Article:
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TIG welding filler wire and Mig welding wire from a spool are essentially the same composition except that mig welding wire often contains more silicon and that can actually be a good thing for TIG welding steel. Don’t hesitate to use steel or stainless steel mig wire if you run out of TIG welding filler metal. If its too small, double it up and twist it up in a cordless drill
Standard Tig wire for welding mild steel is E70S2 It seems like the standard mig welding wire off the shelf these days is almost always E70S6. The 2 and the 6 indicate the addition of silicon and deoxidizers in the wire.
Stainless tig and mig wire is most often E308L unless you ask for something else.
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Don’t use too much torch gas when welding aluminum on A/C. Aluminum takes a lot of amperage to weld. Even though the melting temperature of aluminum is less than half that for steel, it takes about twice as much amperage to weld.
Why? Because aluminum conducts heat away from the weld puddle faster than you can put it in. this brings me to an important point.
Do not use more argon than necessary on your torch gas. If you do, it will be like blowing cool air on something you are trying to heat up with a torch. All that argon blowing on the part makes for a loud erratic arc because the arc force is so great. Have you ever lit up on a thick aluminum casting and listened to how loud the arc is? I bet your torch gas was up around 20 like the books recommend. That’s too much for aluminum (unless you are using an argon helium mix).
And another tip is use the old school type of collet body(not gas lens) and one size smaller cup than you would use for steel that still provides good shielding. A smaller old school (not gas lens) TIG cup confines the shielding gas envelope to the puddle so that arc energy is not wasted in the form of frosty cleaning action outside the weld. A lot of Old timers use the small cups, they just don’t know why.
Pay attention next time you weld aluminum and use a small cup and then turn the shielding gas flow down to around 12-15 cfh with a #6 cup and see if things don’t quiet down a bit.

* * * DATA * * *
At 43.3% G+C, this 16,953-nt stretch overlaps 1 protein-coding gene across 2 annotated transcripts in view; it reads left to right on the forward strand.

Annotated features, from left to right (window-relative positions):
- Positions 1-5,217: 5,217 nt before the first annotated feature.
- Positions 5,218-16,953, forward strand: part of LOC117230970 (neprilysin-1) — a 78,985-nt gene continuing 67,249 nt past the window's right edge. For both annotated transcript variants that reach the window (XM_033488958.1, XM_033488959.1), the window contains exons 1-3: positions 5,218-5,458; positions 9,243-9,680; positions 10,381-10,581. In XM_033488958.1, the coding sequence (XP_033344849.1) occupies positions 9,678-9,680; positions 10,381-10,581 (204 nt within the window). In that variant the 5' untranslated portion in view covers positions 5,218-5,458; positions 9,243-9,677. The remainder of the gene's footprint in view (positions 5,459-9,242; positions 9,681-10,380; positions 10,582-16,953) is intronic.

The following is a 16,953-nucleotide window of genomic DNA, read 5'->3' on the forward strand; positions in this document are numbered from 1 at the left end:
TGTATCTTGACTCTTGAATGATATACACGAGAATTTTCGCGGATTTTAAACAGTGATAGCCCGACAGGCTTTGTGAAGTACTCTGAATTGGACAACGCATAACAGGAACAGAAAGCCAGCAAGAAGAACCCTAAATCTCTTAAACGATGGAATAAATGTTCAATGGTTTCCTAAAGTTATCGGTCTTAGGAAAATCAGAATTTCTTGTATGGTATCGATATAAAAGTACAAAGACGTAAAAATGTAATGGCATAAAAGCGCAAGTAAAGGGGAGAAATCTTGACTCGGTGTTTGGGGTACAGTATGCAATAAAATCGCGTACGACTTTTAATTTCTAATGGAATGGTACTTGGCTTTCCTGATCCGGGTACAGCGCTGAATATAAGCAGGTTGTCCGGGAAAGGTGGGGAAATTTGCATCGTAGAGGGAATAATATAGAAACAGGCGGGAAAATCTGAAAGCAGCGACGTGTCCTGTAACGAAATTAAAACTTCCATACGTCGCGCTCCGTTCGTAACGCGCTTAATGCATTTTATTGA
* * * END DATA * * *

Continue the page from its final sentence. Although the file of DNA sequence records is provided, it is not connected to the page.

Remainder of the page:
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Shielding gasses for TIG welding Argon is not the only shielding gas used for TIG welding…just the most common and versatile. Argon will usually get the job done. But there are times when some helium mixed with argon makes a world of difference. Especially if you are using a small inverter TIG welder that is limited to around 200 amps.
100% Argon – is the most often used and coolest gas ..the best all around gas. 75% Argon/25% Helium – even 25% helium will make a big difference when welding aluminum that is thicker than .063". Anything under .063" thick and helium is unnecessary.
50/50 argon/helium—awesome for thick aluminum and magnesium 75% Helium/25% Argon – Awesome for thick aluminum castings… puddles really quick and welds cleaner than 100% argon. Also good for welding bronze and pure copper on DCEN.
100% Helium – . Hot but Hard to start the arc on A/C.
Did you know that you can use UHP helium (ultra high purity) and weld aluminum on DCEN? I have not been able to make this work on dirty castings but on something like an injection mold or aluminum fixture made from new fresh aluminum plate that is not heavily oxidized , it works great and does not heat the base metal nearly as much as welding on A/C.. takes a lot less amperage too.
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TIG welding is not nearly as forgiving as Mig or stick when it comes to dirty metal. For TIG welding, the metal needs to be clean; no rust, scale, paint, etc. that means hot rolled steel needs to be ground to shiny bright metal…not just polished over.
Welding hot rolled steel without grinding will make you look bad.
Don’t do it if there is a chance someone might see it. Windy conditions or drafts in the welding area and you will lose shielding coverage and get pinholes/porosity in the weld . If you have to TIG weld in windy conditions, you are going to have to spend some time making wind breaks out of cardboard, plastic, or whatever you can get.
TIG welding will just not tolerate much of a breeze much less a gust of wind. And please don’t try to TIG weld with a coat hanger or gas welding rod. They will bubble and hiss.
TIG welding rods like E70s2 have silicon and other deoxidizers designed to scavenge impurities out of the weld. GAS welding rods are pretty much copper colored coat hanger wire. Don’t use them.
If you just cannot clean hot rolled steel, using ER309 stainless looks better and stops the porosity. But it’s much more expensive and not to be used to replace engineering authority for coded or critical welds.
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for tig welding tips #1-7 click here